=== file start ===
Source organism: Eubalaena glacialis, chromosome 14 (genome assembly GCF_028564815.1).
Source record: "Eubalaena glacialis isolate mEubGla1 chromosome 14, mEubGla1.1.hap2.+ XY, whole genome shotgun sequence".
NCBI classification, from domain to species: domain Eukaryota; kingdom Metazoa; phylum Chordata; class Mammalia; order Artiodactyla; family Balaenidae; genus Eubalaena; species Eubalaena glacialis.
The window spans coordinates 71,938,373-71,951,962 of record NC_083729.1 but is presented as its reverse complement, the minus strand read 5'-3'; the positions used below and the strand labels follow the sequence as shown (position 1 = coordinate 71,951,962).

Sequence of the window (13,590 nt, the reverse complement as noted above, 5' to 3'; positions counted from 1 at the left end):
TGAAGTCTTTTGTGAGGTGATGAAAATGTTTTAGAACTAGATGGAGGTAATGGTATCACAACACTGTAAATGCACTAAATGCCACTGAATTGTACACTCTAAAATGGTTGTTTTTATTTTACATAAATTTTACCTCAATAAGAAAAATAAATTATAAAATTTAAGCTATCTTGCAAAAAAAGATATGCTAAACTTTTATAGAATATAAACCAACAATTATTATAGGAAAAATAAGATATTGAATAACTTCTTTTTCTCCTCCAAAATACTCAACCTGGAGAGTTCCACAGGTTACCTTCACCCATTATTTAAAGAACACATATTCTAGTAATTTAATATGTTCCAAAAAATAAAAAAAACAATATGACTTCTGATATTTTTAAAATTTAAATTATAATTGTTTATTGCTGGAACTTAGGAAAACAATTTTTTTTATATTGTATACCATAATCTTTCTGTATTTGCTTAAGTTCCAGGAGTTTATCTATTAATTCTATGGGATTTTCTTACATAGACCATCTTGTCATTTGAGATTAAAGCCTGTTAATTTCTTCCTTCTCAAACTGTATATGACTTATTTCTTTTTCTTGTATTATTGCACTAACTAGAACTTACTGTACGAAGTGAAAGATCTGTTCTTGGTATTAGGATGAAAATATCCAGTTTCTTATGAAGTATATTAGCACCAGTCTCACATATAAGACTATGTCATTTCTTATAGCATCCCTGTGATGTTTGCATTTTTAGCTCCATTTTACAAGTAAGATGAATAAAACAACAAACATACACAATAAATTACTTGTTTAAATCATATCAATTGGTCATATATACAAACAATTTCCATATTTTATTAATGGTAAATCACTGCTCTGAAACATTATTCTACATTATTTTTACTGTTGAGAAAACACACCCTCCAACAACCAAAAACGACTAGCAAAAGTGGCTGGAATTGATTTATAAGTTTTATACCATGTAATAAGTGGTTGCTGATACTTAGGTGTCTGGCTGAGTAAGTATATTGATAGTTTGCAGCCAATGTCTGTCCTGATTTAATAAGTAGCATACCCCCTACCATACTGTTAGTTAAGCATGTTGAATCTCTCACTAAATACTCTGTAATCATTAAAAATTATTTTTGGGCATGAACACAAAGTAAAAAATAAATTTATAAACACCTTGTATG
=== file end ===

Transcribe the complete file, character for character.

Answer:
Source organism: Eubalaena glacialis, chromosome 14 (genome assembly GCF_028564815.1).
Source record: "Eubalaena glacialis isolate mEubGla1 chromosome 14, mEubGla1.1.hap2.+ XY, whole genome shotgun sequence".
NCBI classification, from domain to species: domain Eukaryota; kingdom Metazoa; phylum Chordata; class Mammalia; order Artiodactyla; family Balaenidae; genus Eubalaena; species Eubalaena glacialis.
The window spans coordinates 71,938,373-71,951,962 of record NC_083729.1 but is presented as its reverse complement, the minus strand read 5'-3'; the positions used below and the strand labels follow the sequence as shown (position 1 = coordinate 71,951,962).

Sequence of the window (13,590 nt, the reverse complement as noted above, 5' to 3'; positions counted from 1 at the left end):
TGAAGTCTTTTGTGAGGTGATGAAAATGTTTTAGAACTAGATGGAGGTAATGGTATCACAACACTGTAAATGCACTAAATGCCACTGAATTGTACACTCTAAAATGGTTGTTTTTATTTTACATAAATTTTACCTCAATAAGAAAAATAAATTATAAAATTTAAGCTATCTTGCAAAAAAAGATATGCTAAACTTTTATAGAATATAAACCAACAATTATTATAGGAAAAATAAGATATTGAATAACTTCTTTTTCTCCTCCAAAATACTCAACCTGGAGAGTTCCACAGGTTACCTTCACCCATTATTTAAAGAACACATATTCTAGTAATTTAATATGTTCCAAAAAATAAAAAAAACAATATGACTTCTGATATTTTTAAAATTTAAATTATAATTGTTTATTGCTGGAACTTAGGAAAACAATTTTTTTTATATTGTATACCATAATCTTTCTGTATTTGCTTAAGTTCCAGGAGTTTATCTATTAATTCTATGGGATTTTCTTACATAGACCATCTTGTCATTTGAGATTAAAGCCTGTTAATTTCTTCCTTCTCAAACTGTATATGACTTATTTCTTTTTCTTGTATTATTGCACTAACTAGAACTTACTGTACGAAGTGAAAGATCTGTTCTTGGTATTAGGATGAAAATATCCAGTTTCTTATGAAGTATATTAGCACCAGTCTCACATATAAGACTATGTCATTTCTTATAGCATCCCTGTGATGTTTGCATTTTTAGCTCCATTTTACAAGTAAGATGAATAAAACAACAAACATACACAATAAATTACTTGTTTAAATCATATCAATTGGTCATATATACAAACAATTTCCATATTTTATTAATGGTAAATCACTGCTCTGAAACATTATTCTACATTATTTTTACTGTTGAGAAAACACACCCTCCAACAACCAAAAACGACTAGCAAAAGTGGCTGGAATTGATTTATAAGTTTTATACCATGTAATAAGTGGTTGCTGATACTTAGGTGTCTGGCTGAGTAAGTATATTGATAGTTTGCAGCCAATGTCTGTCCTGATTTAATAAGTAGCATACCCCCTACCATACTGTTAGTTAAGCATGTTGAATCTCTCACTAAATACTCTGTAATCATTAAAAATTATTTTTGGGCATGAACACAAAGTAAAAAATAAATTTATAAACACCTTGTATG